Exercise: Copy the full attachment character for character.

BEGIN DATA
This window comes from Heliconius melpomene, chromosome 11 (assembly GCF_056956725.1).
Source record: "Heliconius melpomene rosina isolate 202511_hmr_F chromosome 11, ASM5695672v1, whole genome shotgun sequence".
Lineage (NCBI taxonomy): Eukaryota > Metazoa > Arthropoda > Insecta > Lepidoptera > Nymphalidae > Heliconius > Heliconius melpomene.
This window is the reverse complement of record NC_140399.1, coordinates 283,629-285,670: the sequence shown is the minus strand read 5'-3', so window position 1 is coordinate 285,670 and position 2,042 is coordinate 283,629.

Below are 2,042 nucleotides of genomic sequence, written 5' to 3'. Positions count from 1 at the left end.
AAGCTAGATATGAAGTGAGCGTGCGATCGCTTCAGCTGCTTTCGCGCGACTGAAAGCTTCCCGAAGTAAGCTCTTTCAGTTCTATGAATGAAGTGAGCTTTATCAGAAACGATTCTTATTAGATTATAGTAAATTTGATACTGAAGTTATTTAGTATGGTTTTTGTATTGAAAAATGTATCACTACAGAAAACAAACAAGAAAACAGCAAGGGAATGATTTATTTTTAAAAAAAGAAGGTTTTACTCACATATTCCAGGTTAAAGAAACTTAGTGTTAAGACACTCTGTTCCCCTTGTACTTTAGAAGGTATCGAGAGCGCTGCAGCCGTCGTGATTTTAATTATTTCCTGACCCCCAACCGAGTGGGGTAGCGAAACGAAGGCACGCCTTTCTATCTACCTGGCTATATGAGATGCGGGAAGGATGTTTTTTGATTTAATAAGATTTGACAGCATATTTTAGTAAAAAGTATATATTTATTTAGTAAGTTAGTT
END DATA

This window comes from Heliconius melpomene, chromosome 11 (assembly GCF_056956725.1).
Source record: "Heliconius melpomene rosina isolate 202511_hmr_F chromosome 11, ASM5695672v1, whole genome shotgun sequence".
Lineage (NCBI taxonomy): Eukaryota > Metazoa > Arthropoda > Insecta > Lepidoptera > Nymphalidae > Heliconius > Heliconius melpomene.
This window is the reverse complement of record NC_140399.1, coordinates 283,629-285,670: the sequence shown is the minus strand read 5'-3', so window position 1 is coordinate 285,670 and position 2,042 is coordinate 283,629.

Below are 2,042 nucleotides of genomic sequence, written 5' to 3'. Positions count from 1 at the left end.
AAGCTAGATATGAAGTGAGCGTGCGATCGCTTCAGCTGCTTTCGCGCGACTGAAAGCTTCCCGAAGTAAGCTCTTTCAGTTCTATGAATGAAGTGAGCTTTATCAGAAACGATTCTTATTAGATTATAGTAAATTTGATACTGAAGTTATTTAGTATGGTTTTTGTATTGAAAAATGTATCACTACAGAAAACAAACAAGAAAACAGCAAGGGAATGATTTATTTTTAAAAAAAGAAGGTTTTACTCACATATTCCAGGTTAAAGAAACTTAGTGTTAAGACACTCTGTTCCCCTTGTACTTTAGAAGGTATCGAGAGCGCTGCAGCCGTCGTGATTTTAATTATTTCCTGACCCCCAACCGAGTGGGGTAGCGAAACGAAGGCACGCCTTTCTATCTACCTGGCTATATGAGATGCGGGAAGGATGTTTTTTGATTTAATAAGATTTGACAGCATATTTTAGTAAAAAGTATATATTTATTTAGTAAGTTAGTT